Northerly latitudes and high elevations make Nááts’įhch’oh National Park Reserve a place with a cool and variable climate. Most of the park sits within the subarctic climate zone that extends across the mainland Northwest Territories, featuring cold winters and short, warm summers. Temperatures recorded in the park can vary by over 75°C between the hottest and coldest days of the year! Some of the highest plateaus and ridges toward the northern boundary of the park have a tundra climate, with maximum temperatures remaining at or below 10°C in summer.
Climate models project that alpine and northern regions will experience some of the greatest temperature increases with climate change, while precipitation patterns in some areas may become more erratic and unpredictable. Warmer conditions favour species that can tolerate higher temperatures, allowing them to move into habitats that are farther north and at higher elevations. But animals and plants that cannot adapt quickly enough face a reduction in suitable habitat.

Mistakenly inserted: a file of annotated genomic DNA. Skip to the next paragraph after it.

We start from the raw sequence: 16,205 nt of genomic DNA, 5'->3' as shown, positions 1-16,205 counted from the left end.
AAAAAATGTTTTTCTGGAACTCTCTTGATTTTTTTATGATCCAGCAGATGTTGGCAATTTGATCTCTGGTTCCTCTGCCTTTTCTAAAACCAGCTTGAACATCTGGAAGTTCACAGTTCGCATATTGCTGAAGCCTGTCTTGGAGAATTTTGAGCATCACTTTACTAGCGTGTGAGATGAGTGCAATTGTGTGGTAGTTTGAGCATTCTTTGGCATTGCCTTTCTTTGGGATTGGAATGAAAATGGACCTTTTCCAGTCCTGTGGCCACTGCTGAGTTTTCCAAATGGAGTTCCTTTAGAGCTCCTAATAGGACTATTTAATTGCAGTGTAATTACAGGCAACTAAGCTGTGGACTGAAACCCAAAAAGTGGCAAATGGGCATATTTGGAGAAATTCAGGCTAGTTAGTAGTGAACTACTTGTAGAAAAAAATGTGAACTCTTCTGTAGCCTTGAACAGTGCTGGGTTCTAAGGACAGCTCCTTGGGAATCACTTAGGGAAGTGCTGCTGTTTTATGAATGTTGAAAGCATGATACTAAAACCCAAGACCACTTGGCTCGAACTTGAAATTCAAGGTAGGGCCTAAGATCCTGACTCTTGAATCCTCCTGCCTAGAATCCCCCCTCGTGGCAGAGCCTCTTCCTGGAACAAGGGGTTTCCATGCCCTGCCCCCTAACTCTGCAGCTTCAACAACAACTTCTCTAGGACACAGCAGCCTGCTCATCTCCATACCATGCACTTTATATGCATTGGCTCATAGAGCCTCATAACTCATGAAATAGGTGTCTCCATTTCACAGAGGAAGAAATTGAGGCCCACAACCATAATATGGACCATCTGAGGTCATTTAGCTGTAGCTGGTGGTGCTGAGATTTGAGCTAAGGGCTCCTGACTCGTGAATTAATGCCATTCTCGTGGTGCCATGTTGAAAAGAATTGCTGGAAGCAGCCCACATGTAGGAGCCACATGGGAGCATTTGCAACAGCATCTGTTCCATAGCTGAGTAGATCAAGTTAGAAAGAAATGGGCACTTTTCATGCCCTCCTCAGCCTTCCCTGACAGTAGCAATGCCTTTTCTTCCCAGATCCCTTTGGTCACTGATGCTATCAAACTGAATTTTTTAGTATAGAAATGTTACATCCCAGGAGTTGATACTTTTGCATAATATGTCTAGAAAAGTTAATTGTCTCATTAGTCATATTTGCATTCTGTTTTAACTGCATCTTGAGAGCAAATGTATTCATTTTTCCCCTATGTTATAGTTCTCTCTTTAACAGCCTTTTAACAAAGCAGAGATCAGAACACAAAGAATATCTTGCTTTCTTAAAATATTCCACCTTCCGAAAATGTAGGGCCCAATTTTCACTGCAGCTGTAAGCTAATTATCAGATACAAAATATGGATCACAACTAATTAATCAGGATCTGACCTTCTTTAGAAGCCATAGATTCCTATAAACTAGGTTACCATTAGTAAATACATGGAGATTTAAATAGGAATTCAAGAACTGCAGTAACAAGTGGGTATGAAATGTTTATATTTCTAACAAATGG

Parks Canada is monitoring long-term changes in ecosystems at the treeline, where species range shifts are expected to occur, as well as tracking water temperatures in the park’s rivers and streams. A remote weather station at Nááts’įhch’oh Tué (Moose Ponds) gathers comprehensive, real-time weather data, documenting how conditions fluctuate in that area over time. Lake ice cameras also keep a record of ice extent and the period during which lakes are frozen each year.
To learn more about anticipating and preparing for conditions in the park during your visit, check out the Trip Planners page.